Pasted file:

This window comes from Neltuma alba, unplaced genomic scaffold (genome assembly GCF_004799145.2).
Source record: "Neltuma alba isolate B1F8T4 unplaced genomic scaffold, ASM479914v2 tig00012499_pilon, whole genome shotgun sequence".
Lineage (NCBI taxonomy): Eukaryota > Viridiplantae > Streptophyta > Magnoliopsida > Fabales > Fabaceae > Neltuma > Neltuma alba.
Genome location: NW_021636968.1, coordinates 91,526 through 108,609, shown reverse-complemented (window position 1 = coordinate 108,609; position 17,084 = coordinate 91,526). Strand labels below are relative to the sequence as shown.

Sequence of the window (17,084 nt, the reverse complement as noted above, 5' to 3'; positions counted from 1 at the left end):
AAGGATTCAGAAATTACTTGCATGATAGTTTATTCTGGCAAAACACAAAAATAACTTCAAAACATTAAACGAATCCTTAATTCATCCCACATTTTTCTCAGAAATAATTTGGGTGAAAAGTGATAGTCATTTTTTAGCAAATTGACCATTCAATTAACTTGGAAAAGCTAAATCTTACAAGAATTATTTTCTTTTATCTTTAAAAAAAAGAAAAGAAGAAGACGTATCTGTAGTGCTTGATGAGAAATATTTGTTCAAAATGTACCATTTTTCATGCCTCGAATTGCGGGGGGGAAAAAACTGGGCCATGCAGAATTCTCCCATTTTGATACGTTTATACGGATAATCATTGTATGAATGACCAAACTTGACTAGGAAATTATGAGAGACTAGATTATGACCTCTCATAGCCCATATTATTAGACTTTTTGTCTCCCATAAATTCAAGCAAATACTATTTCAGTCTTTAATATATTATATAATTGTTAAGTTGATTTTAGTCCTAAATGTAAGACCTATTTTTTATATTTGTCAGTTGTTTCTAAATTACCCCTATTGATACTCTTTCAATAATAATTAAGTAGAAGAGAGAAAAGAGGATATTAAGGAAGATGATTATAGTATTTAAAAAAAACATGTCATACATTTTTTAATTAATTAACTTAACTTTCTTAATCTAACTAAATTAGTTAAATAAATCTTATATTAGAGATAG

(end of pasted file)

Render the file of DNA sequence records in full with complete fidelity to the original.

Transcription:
This window comes from Neltuma alba, unplaced genomic scaffold (genome assembly GCF_004799145.2).
Source record: "Neltuma alba isolate B1F8T4 unplaced genomic scaffold, ASM479914v2 tig00012499_pilon, whole genome shotgun sequence".
Lineage (NCBI taxonomy): Eukaryota > Viridiplantae > Streptophyta > Magnoliopsida > Fabales > Fabaceae > Neltuma > Neltuma alba.
Genome location: NW_021636968.1, coordinates 91,526 through 108,609, shown reverse-complemented (window position 1 = coordinate 108,609; position 17,084 = coordinate 91,526). Strand labels below are relative to the sequence as shown.

Sequence of the window (17,084 nt, the reverse complement as noted above, 5' to 3'; positions counted from 1 at the left end):
AAGGATTCAGAAATTACTTGCATGATAGTTTATTCTGGCAAAACACAAAAATAACTTCAAAACATTAAACGAATCCTTAATTCATCCCACATTTTTCTCAGAAATAATTTGGGTGAAAAGTGATAGTCATTTTTTAGCAAATTGACCATTCAATTAACTTGGAAAAGCTAAATCTTACAAGAATTATTTTCTTTTATCTTTAAAAAAAAGAAAAGAAGAAGACGTATCTGTAGTGCTTGATGAGAAATATTTGTTCAAAATGTACCATTTTTCATGCCTCGAATTGCGGGGGGGAAAAAACTGGGCCATGCAGAATTCTCCCATTTTGATACGTTTATACGGATAATCATTGTATGAATGACCAAACTTGACTAGGAAATTATGAGAGACTAGATTATGACCTCTCATAGCCCATATTATTAGACTTTTTGTCTCCCATAAATTCAAGCAAATACTATTTCAGTCTTTAATATATTATATAATTGTTAAGTTGATTTTAGTCCTAAATGTAAGACCTATTTTTTATATTTGTCAGTTGTTTCTAAATTACCCCTATTGATACTCTTTCAATAATAATTAAGTAGAAGAGAGAAAAGAGGATATTAAGGAAGATGATTATAGTATTTAAAAAAAACATGTCATACATTTTTTAATTAATTAACTTAACTTTCTTAATCTAACTAAATTAGTTAAATAAATCTTATATTAGAGATAG